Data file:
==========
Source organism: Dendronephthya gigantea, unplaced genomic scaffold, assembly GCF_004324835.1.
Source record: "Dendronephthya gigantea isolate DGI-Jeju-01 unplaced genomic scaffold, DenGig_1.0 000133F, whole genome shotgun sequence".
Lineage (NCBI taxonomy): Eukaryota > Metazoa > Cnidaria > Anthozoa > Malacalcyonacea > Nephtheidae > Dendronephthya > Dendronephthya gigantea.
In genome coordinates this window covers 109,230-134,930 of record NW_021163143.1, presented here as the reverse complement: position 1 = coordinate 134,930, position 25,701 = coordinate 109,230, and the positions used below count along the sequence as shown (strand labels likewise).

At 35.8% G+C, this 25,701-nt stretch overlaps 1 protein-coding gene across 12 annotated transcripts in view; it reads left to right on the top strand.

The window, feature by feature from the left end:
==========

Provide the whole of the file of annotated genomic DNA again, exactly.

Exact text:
Source organism: Dendronephthya gigantea, unplaced genomic scaffold, assembly GCF_004324835.1.
Source record: "Dendronephthya gigantea isolate DGI-Jeju-01 unplaced genomic scaffold, DenGig_1.0 000133F, whole genome shotgun sequence".
Lineage (NCBI taxonomy): Eukaryota > Metazoa > Cnidaria > Anthozoa > Malacalcyonacea > Nephtheidae > Dendronephthya > Dendronephthya gigantea.
In genome coordinates this window covers 109,230-134,930 of record NW_021163143.1, presented here as the reverse complement: position 1 = coordinate 134,930, position 25,701 = coordinate 109,230, and the positions used below count along the sequence as shown (strand labels likewise).

At 35.8% G+C, this 25,701-nt stretch overlaps 1 protein-coding gene across 12 annotated transcripts in view; it reads left to right on the top strand.

The window, feature by feature from the left end: